Transforming Raw Hide into Premium Leather

BY Taylor Rebhan

It’s 8 a.m. on a Tuesday in Detroit, and 2,500 feet of our signature bourbon leather has just arrived at our facility. Incoming Quality Specialist Damond Love and his counterpart Chris Maxwell inspect the hides personally under a lightbox custom-made for Shinola. They match each hide against the master color swatch, measure it, then check for scars, scratches and other blemishes one typically doesn’t think about when shopping for a new leather bag.

“You have to take your time and really pay attention. Because you’re dealing with a natural material, there’s so much to look for,” Damond says. The process takes hours, but it is a significant step towards ensuring each item we manufacture meets our stringent standards. Damond was one of the first hires when our leather factory opened in 2014. Before Shinola, he worked in a fast-paced automotive plant in Detroit. What he lacked in leather experience, he made up for in curiosity and a discriminating eye.

Vice President of Manufacturing Jen Guarino, on the other hand, has worked in leather goods her entire career. “No two pieces of leather are the same, which means that leather production training takes longer, but it provides a higher degree of satisfaction while mastering it. I think people who have not had experience with leather before appreciate that.”

Manufacturing high-quality leather goods begins with sourcing high-quality materials from those who excel at their craft. Turning raw hide into fine leather is part art, part science. The process, known as tanning, requires the utmost care and expertise — so it’s not only a matter of where our leather comes from, but who it comes from. The who is ultimately what drives every decision Shinola makes.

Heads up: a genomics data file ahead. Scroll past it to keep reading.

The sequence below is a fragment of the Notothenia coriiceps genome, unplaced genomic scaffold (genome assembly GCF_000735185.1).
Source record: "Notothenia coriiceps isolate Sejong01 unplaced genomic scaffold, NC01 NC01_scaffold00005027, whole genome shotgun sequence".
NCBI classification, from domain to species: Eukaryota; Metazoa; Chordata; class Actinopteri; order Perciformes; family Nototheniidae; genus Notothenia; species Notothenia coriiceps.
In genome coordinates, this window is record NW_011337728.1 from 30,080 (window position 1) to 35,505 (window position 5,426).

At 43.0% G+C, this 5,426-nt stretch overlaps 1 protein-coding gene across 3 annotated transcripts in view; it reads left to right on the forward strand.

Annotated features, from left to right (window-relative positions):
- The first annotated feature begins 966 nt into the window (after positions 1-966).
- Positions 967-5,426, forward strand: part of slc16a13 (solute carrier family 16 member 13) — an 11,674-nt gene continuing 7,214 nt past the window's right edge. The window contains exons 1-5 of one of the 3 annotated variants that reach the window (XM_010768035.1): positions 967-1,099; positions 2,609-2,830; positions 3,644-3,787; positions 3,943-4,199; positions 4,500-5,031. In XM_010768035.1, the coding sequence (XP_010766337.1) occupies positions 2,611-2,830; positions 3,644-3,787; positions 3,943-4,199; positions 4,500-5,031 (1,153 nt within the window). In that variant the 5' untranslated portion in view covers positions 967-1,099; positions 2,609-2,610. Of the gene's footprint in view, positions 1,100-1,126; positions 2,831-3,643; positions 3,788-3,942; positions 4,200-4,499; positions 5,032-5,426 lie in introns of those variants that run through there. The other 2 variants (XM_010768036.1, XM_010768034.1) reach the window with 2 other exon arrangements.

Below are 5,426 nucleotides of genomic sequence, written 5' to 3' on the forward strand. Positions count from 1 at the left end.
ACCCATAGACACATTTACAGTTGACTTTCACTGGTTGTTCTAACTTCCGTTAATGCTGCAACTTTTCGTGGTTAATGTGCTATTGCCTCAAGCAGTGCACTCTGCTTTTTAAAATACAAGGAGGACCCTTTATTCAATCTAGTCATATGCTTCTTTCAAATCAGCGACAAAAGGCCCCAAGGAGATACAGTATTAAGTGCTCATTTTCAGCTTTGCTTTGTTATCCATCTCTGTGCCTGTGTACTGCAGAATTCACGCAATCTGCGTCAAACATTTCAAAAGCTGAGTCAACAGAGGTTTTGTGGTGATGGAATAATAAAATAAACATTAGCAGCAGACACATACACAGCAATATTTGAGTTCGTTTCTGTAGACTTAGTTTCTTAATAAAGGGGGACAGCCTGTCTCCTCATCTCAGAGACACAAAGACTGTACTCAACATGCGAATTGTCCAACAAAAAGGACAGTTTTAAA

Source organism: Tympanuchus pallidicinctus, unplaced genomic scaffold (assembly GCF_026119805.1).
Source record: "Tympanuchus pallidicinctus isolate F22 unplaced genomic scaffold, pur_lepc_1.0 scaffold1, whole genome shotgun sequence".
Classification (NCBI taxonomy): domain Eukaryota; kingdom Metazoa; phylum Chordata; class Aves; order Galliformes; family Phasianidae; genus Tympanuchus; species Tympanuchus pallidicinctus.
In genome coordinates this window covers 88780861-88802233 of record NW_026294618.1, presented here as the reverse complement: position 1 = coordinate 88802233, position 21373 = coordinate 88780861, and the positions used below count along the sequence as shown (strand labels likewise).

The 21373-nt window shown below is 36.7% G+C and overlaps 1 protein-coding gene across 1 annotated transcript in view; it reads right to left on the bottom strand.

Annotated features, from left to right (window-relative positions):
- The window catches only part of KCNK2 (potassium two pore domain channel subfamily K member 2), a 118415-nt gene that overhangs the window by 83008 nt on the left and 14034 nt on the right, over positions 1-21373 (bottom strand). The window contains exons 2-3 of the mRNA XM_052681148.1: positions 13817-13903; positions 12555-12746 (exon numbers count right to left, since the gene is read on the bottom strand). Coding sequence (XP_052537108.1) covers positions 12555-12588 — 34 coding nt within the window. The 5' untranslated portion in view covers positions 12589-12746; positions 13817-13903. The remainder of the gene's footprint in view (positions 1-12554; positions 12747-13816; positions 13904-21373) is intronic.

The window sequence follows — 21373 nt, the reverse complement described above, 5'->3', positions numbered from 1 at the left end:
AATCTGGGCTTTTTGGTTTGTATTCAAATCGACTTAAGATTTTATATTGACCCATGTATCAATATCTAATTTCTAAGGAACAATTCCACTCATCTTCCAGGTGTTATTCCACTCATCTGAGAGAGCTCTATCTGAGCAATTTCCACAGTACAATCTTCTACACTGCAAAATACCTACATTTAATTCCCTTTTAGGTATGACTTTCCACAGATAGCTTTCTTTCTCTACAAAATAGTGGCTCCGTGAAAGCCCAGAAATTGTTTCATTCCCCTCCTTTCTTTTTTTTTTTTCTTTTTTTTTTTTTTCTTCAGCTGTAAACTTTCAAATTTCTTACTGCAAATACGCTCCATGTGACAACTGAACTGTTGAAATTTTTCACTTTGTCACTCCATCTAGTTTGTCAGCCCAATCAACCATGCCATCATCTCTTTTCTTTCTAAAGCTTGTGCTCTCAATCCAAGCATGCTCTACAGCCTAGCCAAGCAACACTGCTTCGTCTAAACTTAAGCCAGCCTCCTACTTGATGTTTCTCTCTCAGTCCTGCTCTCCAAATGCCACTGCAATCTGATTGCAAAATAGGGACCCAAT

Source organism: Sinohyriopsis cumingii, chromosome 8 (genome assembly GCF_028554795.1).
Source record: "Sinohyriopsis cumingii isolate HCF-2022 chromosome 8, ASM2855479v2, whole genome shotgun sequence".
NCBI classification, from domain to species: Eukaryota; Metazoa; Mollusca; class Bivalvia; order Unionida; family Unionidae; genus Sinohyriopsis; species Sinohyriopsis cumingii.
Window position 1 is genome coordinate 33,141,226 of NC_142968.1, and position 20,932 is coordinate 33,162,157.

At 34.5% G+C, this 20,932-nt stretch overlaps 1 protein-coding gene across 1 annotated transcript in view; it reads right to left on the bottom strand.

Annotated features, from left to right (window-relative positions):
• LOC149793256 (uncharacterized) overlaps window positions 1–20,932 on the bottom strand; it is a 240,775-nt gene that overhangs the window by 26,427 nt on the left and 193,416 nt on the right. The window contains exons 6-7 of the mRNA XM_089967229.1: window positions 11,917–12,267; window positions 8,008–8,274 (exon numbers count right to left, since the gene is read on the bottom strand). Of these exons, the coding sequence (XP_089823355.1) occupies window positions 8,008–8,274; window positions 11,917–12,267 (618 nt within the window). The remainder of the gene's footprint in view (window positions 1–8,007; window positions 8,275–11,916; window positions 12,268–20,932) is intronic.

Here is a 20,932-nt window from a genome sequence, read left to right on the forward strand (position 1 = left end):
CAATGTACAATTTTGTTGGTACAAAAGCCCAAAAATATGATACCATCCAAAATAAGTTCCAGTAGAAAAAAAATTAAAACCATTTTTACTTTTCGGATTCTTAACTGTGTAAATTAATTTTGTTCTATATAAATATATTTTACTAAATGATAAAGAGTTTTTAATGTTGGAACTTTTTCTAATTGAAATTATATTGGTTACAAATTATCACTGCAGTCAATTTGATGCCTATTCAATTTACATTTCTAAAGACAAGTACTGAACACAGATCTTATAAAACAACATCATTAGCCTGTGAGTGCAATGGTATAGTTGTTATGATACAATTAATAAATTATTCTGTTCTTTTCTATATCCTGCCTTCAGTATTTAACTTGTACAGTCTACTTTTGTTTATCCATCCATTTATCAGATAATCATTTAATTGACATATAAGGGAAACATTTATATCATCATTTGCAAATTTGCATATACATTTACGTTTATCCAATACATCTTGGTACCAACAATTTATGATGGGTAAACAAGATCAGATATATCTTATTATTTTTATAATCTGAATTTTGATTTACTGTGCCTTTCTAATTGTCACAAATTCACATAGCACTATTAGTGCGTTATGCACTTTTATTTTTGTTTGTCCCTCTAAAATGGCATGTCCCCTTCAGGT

“We work with the best and most historic tanneries in the country,” Jen says. “For us, relationships are paramount. We strive to build long-lasting partnerships so that our tanneries have the support, capability and good reason to grow with us. If we can serve even a small role in reviving a supply chain, it is better for the whole industry.”

There are five distinct stages in the tanning process: Pre-Tanning, Tanning, Selecting, Dressing and Finishing. The practice is both rigorous and delicate, and steeped in tradition. Our tanneries employ time-tested techniques that were perfected generations ago. Still, continuous collaboration is necessary to create new leathers and bring our design team’s ideas to life.

“We work extremely close with tanneries in the development stages so we can achieve just the right look, feel, color, durability and consistency,” Jen says.

Our leather team makes frequent visits to each tannery because advances in technology haven’t replaced the need to work ideas out together, in person. There are certain things you cannot communicate over an email. Connection to the process is not only part of our fabric, it’s part of the fun.

“I remember the first time I visited our tannery in Chicago,” Damond says. “I couldn’t imagine from the outside of the building what was happening on the inside. Watching the hides transform before my eyes continues to amaze me no matter how many times I’ve seen it.”

Expertise, quality, capacity and ability to collaborate on new leather development are some of the factors Jen considers when choosing which tanneries to source from. The other factor — location, location, location. “If we can source in the U.S., we want to, even all the way down to the livestock. American hides are among the best in the world. In fact, they are often exported for tanning in other countries.” Jen speaks from over three decades of experience. “Europe is renowned for offering an immense variety of tanning options — from very natural to highly finished. American tanneries often specialize in more rugged tannages, although we have been able to work with them to expand into more finishes.” Because availability of top-grade leather is limited, the team has to forecast ahead to secure the best selection.

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